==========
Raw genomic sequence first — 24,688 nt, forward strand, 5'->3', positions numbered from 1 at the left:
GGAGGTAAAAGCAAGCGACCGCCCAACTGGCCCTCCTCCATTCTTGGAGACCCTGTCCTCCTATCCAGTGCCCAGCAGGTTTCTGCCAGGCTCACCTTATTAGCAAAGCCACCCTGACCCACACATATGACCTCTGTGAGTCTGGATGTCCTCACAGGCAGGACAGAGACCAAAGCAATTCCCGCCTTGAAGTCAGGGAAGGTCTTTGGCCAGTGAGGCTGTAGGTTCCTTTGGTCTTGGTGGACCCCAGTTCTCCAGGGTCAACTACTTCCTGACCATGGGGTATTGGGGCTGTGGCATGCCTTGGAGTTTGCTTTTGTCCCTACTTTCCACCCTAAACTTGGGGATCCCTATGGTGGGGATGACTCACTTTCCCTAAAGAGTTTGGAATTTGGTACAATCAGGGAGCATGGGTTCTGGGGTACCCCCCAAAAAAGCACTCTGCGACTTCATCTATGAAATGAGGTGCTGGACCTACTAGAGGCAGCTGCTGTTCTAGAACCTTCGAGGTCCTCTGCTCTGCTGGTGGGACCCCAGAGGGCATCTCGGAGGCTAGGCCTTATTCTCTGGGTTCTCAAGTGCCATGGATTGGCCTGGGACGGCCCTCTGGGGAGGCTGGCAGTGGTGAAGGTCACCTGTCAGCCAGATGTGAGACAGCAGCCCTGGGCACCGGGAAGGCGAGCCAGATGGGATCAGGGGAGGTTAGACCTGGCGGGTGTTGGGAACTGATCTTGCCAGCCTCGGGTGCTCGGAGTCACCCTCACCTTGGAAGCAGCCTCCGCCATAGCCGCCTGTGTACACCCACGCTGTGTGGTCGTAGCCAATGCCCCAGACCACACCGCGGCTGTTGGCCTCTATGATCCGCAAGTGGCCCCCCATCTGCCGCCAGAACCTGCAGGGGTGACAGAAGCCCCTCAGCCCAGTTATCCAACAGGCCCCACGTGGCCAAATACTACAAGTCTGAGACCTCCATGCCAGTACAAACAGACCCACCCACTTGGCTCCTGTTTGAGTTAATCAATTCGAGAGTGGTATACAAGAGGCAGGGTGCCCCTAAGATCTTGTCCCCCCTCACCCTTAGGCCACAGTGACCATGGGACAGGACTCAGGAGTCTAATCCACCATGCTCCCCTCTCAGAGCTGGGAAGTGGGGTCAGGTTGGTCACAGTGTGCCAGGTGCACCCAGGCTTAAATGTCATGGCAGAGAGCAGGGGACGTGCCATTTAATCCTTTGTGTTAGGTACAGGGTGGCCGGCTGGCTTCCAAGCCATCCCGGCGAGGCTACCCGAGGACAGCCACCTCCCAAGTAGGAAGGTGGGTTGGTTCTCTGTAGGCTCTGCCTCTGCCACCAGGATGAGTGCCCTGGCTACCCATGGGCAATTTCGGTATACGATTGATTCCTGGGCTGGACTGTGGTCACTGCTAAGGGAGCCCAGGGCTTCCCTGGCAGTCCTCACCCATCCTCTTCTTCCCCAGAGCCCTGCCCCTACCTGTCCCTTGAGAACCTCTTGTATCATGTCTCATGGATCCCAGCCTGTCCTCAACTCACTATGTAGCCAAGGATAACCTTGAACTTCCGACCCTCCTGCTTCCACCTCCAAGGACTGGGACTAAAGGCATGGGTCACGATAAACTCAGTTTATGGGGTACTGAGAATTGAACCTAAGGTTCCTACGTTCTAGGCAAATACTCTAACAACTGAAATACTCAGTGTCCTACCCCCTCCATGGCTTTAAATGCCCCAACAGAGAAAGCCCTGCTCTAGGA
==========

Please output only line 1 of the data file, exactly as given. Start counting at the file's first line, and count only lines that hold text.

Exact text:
Raw genomic sequence first — 24,688 nt, forward strand, 5'->3', positions numbered from 1 at the left: